"I think we have to go into next year thinking that he is our DH," Indians manager Manny Acta said on Sunday. "We can't control the injuries."
The Indians have financial reasons for wanting to keep Hafner in the lineup. The 34-year-old DH is under contract for $13 million this season and will be owed the same next year. Given Hafner's recent history of injury, and his inability to man a position, that is a hefty contract to trade.
The other part of the equation is Hafner has proven to be an effective run producer when he is healthy and in the meat of the batting order. Through 82 games this year for the Tribe, Hafner has hit .281 with 11 home runs, 49 RBIs and an .812 on-base plus slugging percentage.
Hafner also missed a month between May and June with an oblique injury.
"He's done a fine job for us when he's been on the field," Acta said. "Hopefully, this thing is going to be behind him."
Hafner's injury -- described by head athletic trainer Lonnie Soloff as a strained tendon on the bottom of his foot -- first became a problem on April 27, when he slid awkwardly into home in a game against the Royals. Hafner missed a handful of contests before returning to the lineup.
On Aug. 21, Hafner aggravated the injury while rounding first base after collecting a sixth-inning single against the Tigers at Comerica Park. Hafner tried to stretch the hit into a double, but he was hobbled when a sharp pain flared in his foot. He was thrown out while retreating to first base and was forced to leave the game.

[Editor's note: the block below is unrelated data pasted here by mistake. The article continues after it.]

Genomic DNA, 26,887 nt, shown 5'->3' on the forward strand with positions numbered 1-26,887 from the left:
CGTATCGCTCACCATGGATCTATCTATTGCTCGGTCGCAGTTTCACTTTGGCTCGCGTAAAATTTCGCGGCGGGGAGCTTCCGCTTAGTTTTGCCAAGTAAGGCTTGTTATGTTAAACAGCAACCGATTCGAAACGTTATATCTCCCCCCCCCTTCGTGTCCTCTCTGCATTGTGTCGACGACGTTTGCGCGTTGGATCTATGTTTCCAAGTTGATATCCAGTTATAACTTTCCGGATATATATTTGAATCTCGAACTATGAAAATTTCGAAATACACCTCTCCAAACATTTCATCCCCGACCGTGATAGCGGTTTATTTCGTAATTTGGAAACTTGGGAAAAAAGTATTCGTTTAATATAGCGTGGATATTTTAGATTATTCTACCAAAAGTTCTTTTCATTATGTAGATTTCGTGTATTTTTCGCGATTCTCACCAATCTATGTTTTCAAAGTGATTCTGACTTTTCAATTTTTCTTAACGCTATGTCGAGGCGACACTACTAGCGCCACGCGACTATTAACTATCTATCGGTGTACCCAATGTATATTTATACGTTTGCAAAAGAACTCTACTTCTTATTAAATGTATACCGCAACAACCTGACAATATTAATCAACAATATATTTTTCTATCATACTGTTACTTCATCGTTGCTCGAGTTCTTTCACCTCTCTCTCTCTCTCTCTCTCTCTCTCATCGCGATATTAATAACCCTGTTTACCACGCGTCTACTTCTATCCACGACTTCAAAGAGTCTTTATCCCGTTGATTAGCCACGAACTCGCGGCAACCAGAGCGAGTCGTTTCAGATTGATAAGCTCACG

Over the next couple of weeks, Cleveland will monitor Hafner's progress in game action to determine whether he will need surgery on the foot this winter. Hafner said earlier this weekend that he was optimistic about his chances of avoiding an operation.
If discomfort persists in Hafner's foot, Soloff indicated that surgery could help alleviate the pain by moving the tendon within the foot. Removing the tendon surgically is not an option. Hafner reported no issues while testing his foot during running drills in recent days.
"[Friday and Saturday] were key," Acta said, "being able to run the bases the way he did, he didn't feel any pain or anything like that. He's actually felt better than how he has felt in the past."
Hafner increased his running regimen gradually over the past week, moving from an anti-gravity treadmill to "land-based" activities at U.S. Cellular Field in Chicago. The DH ran the bases prior to Saturday's game and received clearance to rejoin the lineup one day later.
As things currently stand, Hafner is slated to split the designated hitter duties with veteran Jim Thome, who was acquired in a trade with the Twins on Aug. 25. Neither Hafner nor Thome are everyday options at this point, so using one in the DH spot while the other rests is an ideal situation for the players.
"He's going to split time with Jimmy," Acta explained. "Right off the bat, it's not fair to throw him out there every day coming back from the injury. Both are pretty much in the same boat, so we're going to try to match them up the best way possible and try to keep both of them fresh.
"It gives us that luxury to have one of those two guys in the lineup just about every day."
Due to injuries, Hafner has struggled to be an everyday player for the Indians for the past four seasons. Since 2007, when Hafner appeared in 152 games for Cleveland, he has been limited to fewer than 100 games in three of four years, including the current campaign.
Prior to this season, Hafner was hindered by a persistent right shoulder injury.
One positive within this trying season has been that the DH has not had similar issues with the shoulder problems that plagued him over the past three years.
"That's good," Acta said. "One at a time."